(2) The agent or toxin is secured against theft, loss, or release during the period between identification of the agent or toxin and transfer or destruction of such agent or toxin, and any theft, loss, or release of such agent or toxin is reported;

(3) Unless otherwise directed by the Administrator, the clinical or diagnostic specimens collected from a patient infected with a select agent are transferred in accordance with § 121.16 or destroyed on-site by a recognized sterilization or inactivation process within 7 calendar days after delivery of patient care by heath care professionals has concluded; and

(4) The identification of the agent or toxin is reported to APHIS or CDC, the specimen provider, and to other appropriate authorities when required by Federal, State, or local law by telephone, facsimile, or email. This report must be followed by submission of APHIS/CDC Form 4 to APHIS or CDC within 7 calendar days after identification.

19. Section 121.6 is amended as follows: a. By revising paragraph (a)(1). b. In paragraph (a)(2), by removing the word “and” at the end of the paragraph. c. By redesignating paragraph (a)(3) as paragraph (a)(4). d. By adding new paragraph (a)(3). e. By revising newly redesignated paragraph (a)(4).

The addition and revisions read as follows:

§ 121.6 Exemptions for overlap select agents and toxins.

(a) * * *

(1) Unless directed otherwise by the Administrator, within 7 calendar days after identification of the select agent or toxin, the select agent or toxin is transferred in accordance with § 121.16 or destroyed on-site by a recognized sterilization or inactivation process;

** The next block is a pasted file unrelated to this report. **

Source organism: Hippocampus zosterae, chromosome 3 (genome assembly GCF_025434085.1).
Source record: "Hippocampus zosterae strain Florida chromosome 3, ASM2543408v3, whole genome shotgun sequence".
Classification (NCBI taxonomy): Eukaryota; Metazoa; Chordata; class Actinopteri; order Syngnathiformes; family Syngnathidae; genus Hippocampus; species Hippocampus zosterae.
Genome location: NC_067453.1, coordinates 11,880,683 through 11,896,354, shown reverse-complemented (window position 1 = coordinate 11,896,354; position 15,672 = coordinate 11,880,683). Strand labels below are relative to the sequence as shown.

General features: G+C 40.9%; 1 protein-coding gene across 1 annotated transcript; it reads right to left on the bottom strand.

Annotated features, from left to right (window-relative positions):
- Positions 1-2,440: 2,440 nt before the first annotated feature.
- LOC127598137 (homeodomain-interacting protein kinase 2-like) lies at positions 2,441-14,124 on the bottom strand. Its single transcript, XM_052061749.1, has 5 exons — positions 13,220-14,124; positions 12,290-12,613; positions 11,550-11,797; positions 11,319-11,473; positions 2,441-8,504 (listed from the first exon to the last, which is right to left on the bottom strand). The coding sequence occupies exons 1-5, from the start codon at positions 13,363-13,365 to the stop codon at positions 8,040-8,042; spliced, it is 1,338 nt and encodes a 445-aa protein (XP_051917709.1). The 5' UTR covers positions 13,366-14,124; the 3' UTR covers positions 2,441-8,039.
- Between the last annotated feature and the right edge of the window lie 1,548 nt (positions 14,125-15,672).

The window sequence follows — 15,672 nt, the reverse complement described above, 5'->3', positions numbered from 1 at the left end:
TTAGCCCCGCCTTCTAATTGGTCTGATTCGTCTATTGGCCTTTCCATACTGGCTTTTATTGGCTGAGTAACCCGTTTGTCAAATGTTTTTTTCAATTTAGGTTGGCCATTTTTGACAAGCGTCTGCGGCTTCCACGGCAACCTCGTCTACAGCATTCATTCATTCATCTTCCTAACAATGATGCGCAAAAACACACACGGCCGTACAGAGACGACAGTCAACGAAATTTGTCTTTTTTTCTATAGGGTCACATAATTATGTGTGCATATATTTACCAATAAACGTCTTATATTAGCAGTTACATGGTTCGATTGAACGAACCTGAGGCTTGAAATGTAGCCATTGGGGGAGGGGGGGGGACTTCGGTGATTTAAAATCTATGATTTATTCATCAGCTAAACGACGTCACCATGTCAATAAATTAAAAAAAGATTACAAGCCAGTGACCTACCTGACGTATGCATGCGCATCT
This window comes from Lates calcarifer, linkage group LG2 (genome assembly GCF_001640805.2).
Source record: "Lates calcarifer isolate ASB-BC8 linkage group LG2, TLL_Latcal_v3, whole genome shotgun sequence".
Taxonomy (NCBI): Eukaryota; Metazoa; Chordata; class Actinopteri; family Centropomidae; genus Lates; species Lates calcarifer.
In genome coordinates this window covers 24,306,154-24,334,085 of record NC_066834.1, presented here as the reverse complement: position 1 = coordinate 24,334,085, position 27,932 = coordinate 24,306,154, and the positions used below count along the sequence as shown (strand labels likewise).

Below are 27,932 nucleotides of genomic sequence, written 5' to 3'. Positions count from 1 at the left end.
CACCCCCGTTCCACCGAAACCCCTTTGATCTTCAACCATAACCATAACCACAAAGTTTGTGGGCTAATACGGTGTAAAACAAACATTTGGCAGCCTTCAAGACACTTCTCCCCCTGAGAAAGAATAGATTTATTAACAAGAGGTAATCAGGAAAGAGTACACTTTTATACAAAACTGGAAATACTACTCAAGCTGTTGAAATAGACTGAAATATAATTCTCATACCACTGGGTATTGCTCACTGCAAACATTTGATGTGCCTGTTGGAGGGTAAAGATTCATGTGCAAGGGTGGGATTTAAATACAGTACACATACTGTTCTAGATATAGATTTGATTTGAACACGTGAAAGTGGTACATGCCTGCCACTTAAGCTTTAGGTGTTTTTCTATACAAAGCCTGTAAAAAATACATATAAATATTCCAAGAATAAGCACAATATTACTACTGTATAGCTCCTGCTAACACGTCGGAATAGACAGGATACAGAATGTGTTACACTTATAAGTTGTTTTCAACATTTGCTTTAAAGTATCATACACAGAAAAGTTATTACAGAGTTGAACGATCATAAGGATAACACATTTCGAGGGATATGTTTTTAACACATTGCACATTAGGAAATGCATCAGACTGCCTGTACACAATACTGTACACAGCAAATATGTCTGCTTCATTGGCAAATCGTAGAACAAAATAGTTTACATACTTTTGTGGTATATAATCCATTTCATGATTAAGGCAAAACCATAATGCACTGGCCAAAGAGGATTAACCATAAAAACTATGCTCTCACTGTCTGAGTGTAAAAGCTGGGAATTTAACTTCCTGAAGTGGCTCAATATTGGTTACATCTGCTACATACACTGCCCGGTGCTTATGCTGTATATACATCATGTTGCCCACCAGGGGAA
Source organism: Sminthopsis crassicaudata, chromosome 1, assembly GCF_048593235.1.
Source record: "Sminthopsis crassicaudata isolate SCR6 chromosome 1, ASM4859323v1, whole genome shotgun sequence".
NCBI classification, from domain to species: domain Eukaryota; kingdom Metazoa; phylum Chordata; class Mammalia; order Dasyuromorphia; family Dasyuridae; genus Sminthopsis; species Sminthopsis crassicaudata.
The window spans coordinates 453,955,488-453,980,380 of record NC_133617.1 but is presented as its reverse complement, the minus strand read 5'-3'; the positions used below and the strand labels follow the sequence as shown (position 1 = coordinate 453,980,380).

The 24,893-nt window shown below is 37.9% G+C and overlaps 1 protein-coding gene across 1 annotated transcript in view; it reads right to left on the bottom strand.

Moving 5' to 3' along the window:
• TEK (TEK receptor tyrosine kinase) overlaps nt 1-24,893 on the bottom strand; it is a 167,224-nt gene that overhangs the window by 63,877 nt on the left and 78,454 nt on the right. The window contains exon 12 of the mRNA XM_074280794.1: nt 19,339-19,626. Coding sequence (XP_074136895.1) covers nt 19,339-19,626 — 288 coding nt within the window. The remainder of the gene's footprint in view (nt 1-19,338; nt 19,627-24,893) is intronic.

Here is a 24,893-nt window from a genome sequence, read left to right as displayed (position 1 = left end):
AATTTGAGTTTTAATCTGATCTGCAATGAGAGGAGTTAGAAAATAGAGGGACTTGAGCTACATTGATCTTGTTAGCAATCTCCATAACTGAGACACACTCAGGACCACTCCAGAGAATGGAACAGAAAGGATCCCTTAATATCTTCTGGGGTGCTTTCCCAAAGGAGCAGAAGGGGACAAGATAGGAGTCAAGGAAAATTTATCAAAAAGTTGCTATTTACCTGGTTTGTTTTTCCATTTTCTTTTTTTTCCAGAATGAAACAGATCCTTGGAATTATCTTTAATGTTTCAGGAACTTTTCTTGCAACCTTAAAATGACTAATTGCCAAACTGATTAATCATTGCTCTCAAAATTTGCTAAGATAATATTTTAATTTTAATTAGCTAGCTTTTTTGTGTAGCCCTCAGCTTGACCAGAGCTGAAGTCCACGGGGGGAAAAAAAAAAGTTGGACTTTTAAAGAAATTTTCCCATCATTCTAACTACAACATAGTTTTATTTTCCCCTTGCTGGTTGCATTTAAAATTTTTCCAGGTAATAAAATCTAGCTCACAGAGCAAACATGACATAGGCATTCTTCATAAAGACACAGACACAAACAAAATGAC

(3) Unless otherwise directed by the Administrator or HHS Secretary, the clinical or diagnostic specimens collected from a patient infected with a select agent are transferred in accordance with § 121.16 or destroyed on-site by a recognized sterilization or inactivation process within 7 calendar days after delivery of patient care by heath care professionals has concluded; and

(4) The identification of the agent or toxin is reported to APHIS or CDC, the specimen provider, and to other appropriate authorities when required by Federal, State, or local law by telephone, facsimile, or email. This report must be followed by submission of APHIS/CDC Form 4 to APHIS or CDC within 7 calendar days after identification.